In Lexmark International v. Static Control Components, 134 S.Ct. 1377 (March 25, 2014), the Supreme Court rejected each of the “competing approaches” that different circuit courts have fashioned over the years to define Lanham Act standing. Instead, the court adopted a two-part test. First, a false advertising plaintiff must come within the “zone of interests” protected by the Lanham Act, which requires allegations of “an injury to a commercial interest in reputation or sales.” Second, a plaintiff’s injury must be proximately caused by the violation where the inquiry is “whether the harm alleged has a sufficiently close connection to the conduct the statute prohibits.”

The false advertising claim in Lexmark arose when Lexmark sent letters to Static Control’s customers informing them that it was illegal for them to use Static Control’s microchips for use in refurbished Lexmark printer cartridges. Static Control sued under the Lanham Act, arguing that Lexmark’s letters had falsely led Static Control’s customers to believe that Static Control was engaging in illegal conduct.

Applying its new test, the Supreme Court concluded that Static Control had standing. Its injuries, consisting of lost sales and damage to its reputation, are “precisely the sorts of commercial interests the [Lanham] Act protects.” Proximate cause was also shown—although this was not a “classic” false advertising claim between direct competitors, Lexmark had directly targeted Static Control by asserting that its business was illegal. When a plaintiff alleges “reputational injury from disparagement, competition is not required for proximate cause.”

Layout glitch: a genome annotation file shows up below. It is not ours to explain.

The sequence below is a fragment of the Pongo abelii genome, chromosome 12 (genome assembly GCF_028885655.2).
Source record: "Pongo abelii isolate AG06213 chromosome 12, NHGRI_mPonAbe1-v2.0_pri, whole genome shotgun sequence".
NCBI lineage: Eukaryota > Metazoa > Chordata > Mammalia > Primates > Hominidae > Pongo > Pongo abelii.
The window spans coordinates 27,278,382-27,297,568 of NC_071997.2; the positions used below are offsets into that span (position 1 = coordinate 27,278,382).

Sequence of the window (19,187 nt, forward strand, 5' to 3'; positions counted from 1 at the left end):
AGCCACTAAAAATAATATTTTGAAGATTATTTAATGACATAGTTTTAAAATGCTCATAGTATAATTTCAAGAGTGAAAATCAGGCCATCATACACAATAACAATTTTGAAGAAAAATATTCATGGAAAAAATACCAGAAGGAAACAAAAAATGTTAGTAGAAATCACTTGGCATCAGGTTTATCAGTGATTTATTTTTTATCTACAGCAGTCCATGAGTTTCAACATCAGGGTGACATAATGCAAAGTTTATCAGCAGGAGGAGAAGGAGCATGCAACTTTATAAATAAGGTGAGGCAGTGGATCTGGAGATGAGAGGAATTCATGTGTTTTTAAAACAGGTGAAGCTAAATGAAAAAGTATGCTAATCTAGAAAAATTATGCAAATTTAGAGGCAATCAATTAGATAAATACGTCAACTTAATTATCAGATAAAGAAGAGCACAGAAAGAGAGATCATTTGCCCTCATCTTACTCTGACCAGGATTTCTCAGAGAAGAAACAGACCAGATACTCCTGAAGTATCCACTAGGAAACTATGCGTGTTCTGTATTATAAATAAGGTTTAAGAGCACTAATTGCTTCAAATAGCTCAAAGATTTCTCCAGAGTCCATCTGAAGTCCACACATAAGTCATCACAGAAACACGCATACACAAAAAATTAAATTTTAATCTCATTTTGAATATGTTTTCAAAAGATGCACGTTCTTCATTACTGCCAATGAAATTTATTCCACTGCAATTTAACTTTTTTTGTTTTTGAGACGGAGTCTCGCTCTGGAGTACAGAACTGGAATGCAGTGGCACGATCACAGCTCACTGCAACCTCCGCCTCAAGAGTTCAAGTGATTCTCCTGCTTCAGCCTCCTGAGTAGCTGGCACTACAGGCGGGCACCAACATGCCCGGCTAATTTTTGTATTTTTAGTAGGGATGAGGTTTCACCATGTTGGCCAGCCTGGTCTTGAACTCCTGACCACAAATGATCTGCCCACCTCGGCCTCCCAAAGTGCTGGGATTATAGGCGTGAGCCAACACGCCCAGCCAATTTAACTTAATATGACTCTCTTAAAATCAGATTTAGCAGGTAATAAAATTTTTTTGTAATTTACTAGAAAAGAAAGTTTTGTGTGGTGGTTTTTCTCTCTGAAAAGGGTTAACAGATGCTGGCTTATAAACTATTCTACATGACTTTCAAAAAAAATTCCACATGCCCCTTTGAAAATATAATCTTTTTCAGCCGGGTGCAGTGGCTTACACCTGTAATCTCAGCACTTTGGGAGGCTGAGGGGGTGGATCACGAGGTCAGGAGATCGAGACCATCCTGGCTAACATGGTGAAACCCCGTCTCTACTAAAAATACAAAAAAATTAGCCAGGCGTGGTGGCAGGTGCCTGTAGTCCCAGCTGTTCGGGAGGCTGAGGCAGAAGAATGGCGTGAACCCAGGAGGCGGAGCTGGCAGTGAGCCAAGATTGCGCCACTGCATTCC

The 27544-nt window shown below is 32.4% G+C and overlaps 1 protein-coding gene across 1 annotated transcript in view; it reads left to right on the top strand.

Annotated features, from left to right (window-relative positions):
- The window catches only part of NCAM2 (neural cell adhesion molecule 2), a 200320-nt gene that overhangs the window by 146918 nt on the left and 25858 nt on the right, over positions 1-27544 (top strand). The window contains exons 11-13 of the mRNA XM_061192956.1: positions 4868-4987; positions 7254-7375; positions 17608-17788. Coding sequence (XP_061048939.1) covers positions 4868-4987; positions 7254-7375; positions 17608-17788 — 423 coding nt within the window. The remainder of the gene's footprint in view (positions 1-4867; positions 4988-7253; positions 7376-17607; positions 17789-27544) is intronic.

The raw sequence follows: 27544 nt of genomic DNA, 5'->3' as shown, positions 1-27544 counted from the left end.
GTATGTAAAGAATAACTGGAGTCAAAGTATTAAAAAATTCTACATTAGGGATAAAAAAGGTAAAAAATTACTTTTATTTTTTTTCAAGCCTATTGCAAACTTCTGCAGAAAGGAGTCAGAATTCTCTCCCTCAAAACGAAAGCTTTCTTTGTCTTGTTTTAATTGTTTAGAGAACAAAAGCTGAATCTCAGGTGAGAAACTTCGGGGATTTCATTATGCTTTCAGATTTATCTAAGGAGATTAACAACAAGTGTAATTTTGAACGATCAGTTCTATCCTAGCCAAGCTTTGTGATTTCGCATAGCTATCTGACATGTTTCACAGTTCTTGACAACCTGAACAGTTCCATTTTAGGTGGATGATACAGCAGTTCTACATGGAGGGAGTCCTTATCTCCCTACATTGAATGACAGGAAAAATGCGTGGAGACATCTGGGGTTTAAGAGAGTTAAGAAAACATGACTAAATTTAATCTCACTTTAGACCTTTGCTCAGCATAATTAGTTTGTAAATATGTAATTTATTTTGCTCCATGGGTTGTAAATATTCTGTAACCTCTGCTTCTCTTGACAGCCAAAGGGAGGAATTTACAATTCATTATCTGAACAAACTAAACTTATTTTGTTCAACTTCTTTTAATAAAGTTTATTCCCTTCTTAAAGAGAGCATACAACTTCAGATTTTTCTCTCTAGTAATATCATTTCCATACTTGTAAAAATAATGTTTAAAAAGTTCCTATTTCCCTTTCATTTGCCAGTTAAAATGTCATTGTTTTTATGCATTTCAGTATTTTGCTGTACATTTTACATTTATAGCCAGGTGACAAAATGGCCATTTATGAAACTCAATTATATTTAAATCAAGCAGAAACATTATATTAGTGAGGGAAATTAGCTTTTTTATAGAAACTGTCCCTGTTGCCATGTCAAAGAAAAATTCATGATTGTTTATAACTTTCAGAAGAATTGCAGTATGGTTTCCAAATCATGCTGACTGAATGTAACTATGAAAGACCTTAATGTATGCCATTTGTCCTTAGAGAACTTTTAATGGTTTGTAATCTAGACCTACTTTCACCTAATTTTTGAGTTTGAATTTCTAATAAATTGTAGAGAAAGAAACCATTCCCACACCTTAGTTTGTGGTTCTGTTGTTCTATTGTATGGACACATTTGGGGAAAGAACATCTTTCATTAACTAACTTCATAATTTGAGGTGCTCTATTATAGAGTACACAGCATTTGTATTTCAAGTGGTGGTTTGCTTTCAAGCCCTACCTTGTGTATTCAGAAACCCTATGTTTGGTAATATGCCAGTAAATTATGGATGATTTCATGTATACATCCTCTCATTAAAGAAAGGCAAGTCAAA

In the wake of Lexmark, Goodman v. Does 1-10, 2014 WL 1310310 (EDNC March 28, 2014), dismissed a Lanham Act claim in part because the plaintiff had failed to allege competitive injury. Todd Goodman, a licensed auto mechanic who owns a number of auto repair businesses “has been the target of an extraordinarily aggressive smear campaign” on localdirtbags.com, a website that is “apparently devoted to ruining Goodman’s personal and business reputation.” The website includes several blog posts along with user comments accusing Goodman of overcharging customers and criminality.

The court granted the motion of Linda Lagoy, the website operator and author of many of the blog posts, to dismiss Goodman’s Lanham Act claims, reasoning that he had not alleged injury by “commercial advertisement.” Goodman had failed to allege that any of the posts came from actual competitors as opposed to mere consumers without any commercial self-interest. Moreover, the posts, while possibly defamatory, did not propose a commercial transaction in any traditional sense of that phrase.

Dardenne v. MoveOn.org, 2014 WL 1364854 (M.D. La. April 7, 2014), denied Louisiana Lieutenant Governor Jay Dardenne’s request for a preliminary injunction to compel MoveOn, a political advocacy group, to take down a billboard criticizing state health care policy on the ground that it infringed a service mark owned by the state. MoveOn’s billboard mimics Louisiana’s service mark—the word “Louisiana” with the letter i presented as an exclamation mark and the slogan “pick your passion”—then adds the words: “But hope you don’t love your health. Gov. Jindal’s denying Medicaid to 242,000 people.”

Concluding that MoveOn was employing the State’s service mark as part of a parody, the court found the use to be constitutionally protected and that the state had not demonstrated a “compelling reason” to curtail political speech. The court rejected the state’s argument that viewers of the billboard may be confused into believing that the lieutenant governor (whose office sponsors the service mark) is criticizing the governor, describing that as a “strained” argument that underestimates “the intelligence and reasonableness of people viewing the billboard.”


May a singing telegram performer in a banana costume claim a copyright in her performance? The U.S. Court of Appeals for the Seventh Circuit said no in Conrad v. AM Community Credit Union, 2014 WL 1408635 (7th Cir. April 14, 2014). The court found that the performance was not eligible for copyright protection because it was not fixed in any tangible medium of expression, as it was not recorded or described in a written “dance notation.”